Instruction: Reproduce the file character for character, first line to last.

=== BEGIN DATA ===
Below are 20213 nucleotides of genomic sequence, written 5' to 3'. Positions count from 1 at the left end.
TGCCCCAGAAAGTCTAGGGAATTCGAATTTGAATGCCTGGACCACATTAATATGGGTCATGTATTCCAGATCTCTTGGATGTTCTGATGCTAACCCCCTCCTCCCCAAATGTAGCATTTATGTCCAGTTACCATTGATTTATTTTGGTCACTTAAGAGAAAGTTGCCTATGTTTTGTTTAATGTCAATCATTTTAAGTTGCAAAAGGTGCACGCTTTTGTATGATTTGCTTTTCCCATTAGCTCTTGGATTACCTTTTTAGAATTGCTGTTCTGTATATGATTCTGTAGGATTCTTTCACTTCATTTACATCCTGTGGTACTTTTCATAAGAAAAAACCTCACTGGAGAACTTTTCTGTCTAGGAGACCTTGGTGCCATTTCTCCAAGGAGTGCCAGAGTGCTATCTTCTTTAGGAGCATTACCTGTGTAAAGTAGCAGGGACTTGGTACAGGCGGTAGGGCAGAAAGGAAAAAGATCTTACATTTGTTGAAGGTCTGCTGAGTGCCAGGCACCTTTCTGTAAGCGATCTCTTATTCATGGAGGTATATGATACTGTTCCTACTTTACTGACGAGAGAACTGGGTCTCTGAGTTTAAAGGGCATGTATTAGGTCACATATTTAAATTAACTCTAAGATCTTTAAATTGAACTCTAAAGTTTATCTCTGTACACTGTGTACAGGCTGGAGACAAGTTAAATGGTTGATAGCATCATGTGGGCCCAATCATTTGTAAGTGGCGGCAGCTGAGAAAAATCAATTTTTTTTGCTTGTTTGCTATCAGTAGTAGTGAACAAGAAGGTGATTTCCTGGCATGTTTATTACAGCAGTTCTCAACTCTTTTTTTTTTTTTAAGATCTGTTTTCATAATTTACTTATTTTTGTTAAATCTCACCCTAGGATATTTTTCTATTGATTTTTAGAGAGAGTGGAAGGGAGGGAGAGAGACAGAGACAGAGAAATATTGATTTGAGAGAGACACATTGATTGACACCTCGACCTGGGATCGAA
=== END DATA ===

Below are 20213 nucleotides of genomic sequence, written 5' to 3'. Positions count from 1 at the left end.
TGCCCCAGAAAGTCTAGGGAATTCGAATTTGAATGCCTGGACCACATTAATATGGGTCATGTATTCCAGATCTCTTGGATGTTCTGATGCTAACCCCCTCCTCCCCAAATGTAGCATTTATGTCCAGTTACCATTGATTTATTTTGGTCACTTAAGAGAAAGTTGCCTATGTTTTGTTTAATGTCAATCATTTTAAGTTGCAAAAGGTGCACGCTTTTGTATGATTTGCTTTTCCCATTAGCTCTTGGATTACCTTTTTAGAATTGCTGTTCTGTATATGATTCTGTAGGATTCTTTCACTTCATTTACATCCTGTGGTACTTTTCATAAGAAAAAACCTCACTGGAGAACTTTTCTGTCTAGGAGACCTTGGTGCCATTTCTCCAAGGAGTGCCAGAGTGCTATCTTCTTTAGGAGCATTACCTGTGTAAAGTAGCAGGGACTTGGTACAGGCGGTAGGGCAGAAAGGAAAAAGATCTTACATTTGTTGAAGGTCTGCTGAGTGCCAGGCACCTTTCTGTAAGCGATCTCTTATTCATGGAGGTATATGATACTGTTCCTACTTTACTGACGAGAGAACTGGGTCTCTGAGTTTAAAGGGCATGTATTAGGTCACATATTTAAATTAACTCTAAGATCTTTAAATTGAACTCTAAAGTTTATCTCTGTACACTGTGTACAGGCTGGAGACAAGTTAAATGGTTGATAGCATCATGTGGGCCCAATCATTTGTAAGTGGCGGCAGCTGAGAAAAATCAATTTTTTTTGCTTGTTTGCTATCAGTAGTAGTGAACAAGAAGGTGATTTCCTGGCATGTTTATTACAGCAGTTCTCAACTCTTTTTTTTTTTTTAAGATCTGTTTTCATAATTTACTTATTTTTGTTAAATCTCACCCTAGGATATTTTTCTATTGATTTTTAGAGAGAGTGGAAGGGAGGGAGAGAGACAGAGACAGAGAAATATTGATTTGAGAGAGACACATTGATTGACACCTCGACCTGGGATCGAA